Andries Beeckman’s ‘The Castle of Batavia’ and 17th-Century Dutch Colonialism

The Dutch occupied this city, as well as several others in Asia, for centuries. A Castle on Colonial Soil The air feels humid with a thick layer of clouds covering most of the blue in the sky. Tall palms stand in unnaturally precise rows and shade a busy marketplace of exotic goods and colorfully dressed[…]

Leprosy and the Colonial Gaze in the Dutch West and East Indies, 1750–1950

Leprosy and compulsory segregation were connected through the ‘colonial gaze’. Abstract This article is looking at colonial governance with regard to leprosy, comparing two settings of the Dutch colonial empire: Suriname and the Dutch East Indies. Whereas segregation became formal policy in Suriname, leprosy sufferers were hardly ever segregated in the Dutch East Indies. We[…]

Peasant and Nestrobber: Bruegel as Witness of His Times in 16th-Century Antwerp and Brussels

In ‘Peasant and Nestrobber’, Bruegel was engaged with the troubles of his time. Abstract Pieter Bruegel the Elder’s Peasant and Nestrobber (1568) remains one of his most challenging paintings. By the time of its creation Bruegel had already innovated by treating ordinary people as subjects suitable for the attention of a serious painter. In this[…]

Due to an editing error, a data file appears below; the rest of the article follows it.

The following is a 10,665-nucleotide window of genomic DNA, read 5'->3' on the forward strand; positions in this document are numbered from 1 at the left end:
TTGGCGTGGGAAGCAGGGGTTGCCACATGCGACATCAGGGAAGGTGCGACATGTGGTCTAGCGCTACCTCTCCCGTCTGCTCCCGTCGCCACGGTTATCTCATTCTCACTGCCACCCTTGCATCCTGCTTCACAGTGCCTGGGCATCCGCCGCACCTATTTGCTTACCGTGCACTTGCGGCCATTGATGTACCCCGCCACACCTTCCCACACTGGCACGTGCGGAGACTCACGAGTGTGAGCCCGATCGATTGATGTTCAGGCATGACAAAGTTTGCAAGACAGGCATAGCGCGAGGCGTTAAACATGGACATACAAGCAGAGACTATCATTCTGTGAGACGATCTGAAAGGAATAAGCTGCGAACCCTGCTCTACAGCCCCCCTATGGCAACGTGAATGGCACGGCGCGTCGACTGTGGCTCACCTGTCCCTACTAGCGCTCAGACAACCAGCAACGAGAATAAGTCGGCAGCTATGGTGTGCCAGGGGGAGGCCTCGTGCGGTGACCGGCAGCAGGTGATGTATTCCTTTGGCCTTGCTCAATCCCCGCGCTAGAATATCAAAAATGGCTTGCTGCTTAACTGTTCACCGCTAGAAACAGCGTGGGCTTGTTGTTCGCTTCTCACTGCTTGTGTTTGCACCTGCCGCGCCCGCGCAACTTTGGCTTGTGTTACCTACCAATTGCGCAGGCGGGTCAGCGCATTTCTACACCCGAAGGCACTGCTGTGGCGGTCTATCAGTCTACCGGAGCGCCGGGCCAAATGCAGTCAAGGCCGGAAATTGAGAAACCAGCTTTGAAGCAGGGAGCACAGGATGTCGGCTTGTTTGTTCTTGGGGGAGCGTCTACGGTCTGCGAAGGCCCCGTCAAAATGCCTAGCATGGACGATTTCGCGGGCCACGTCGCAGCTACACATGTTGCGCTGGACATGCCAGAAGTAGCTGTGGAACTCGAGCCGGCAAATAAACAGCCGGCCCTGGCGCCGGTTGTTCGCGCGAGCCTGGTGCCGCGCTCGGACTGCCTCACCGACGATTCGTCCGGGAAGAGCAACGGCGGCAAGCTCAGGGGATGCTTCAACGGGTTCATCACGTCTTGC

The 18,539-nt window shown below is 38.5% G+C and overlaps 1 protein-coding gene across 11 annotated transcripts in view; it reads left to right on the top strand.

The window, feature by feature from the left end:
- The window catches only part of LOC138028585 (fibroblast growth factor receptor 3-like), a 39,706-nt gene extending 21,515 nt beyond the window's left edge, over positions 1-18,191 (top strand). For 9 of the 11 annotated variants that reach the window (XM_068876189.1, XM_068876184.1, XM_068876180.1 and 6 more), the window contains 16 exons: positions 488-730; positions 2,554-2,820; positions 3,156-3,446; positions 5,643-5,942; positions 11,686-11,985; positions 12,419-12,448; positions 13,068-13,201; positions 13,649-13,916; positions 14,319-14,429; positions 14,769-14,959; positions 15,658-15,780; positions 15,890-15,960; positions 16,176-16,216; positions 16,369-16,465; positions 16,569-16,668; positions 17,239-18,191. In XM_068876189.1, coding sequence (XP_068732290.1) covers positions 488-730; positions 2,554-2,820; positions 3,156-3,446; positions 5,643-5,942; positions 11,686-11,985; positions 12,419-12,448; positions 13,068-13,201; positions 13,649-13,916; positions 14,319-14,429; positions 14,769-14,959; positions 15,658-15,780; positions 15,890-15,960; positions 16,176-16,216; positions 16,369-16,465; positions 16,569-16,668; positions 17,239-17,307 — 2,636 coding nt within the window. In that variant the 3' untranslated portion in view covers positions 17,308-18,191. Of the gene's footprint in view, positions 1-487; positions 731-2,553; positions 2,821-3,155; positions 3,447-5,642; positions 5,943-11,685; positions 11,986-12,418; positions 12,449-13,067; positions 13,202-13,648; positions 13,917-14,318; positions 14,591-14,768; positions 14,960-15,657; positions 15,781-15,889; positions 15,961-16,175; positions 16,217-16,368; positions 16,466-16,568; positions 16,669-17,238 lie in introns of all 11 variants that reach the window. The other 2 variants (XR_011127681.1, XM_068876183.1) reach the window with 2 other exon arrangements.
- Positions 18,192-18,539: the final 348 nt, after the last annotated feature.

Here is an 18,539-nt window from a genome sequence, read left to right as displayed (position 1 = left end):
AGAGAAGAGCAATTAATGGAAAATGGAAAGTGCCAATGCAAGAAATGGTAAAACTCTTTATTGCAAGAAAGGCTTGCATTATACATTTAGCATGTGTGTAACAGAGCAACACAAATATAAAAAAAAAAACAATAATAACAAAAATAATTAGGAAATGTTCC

Fishing for Souls: Water Technology and the Dutch Baroque

Examining how issues of representation and aesthetics impacted the environmental history of early modern Europe. Early modern interaction with water, be it through coastal flooding, stranded sea-life, or trial by ordeal, was one of the totemic means of decoding and countering divine power. Water was woven into the fabric of cultural life: it was an active[…]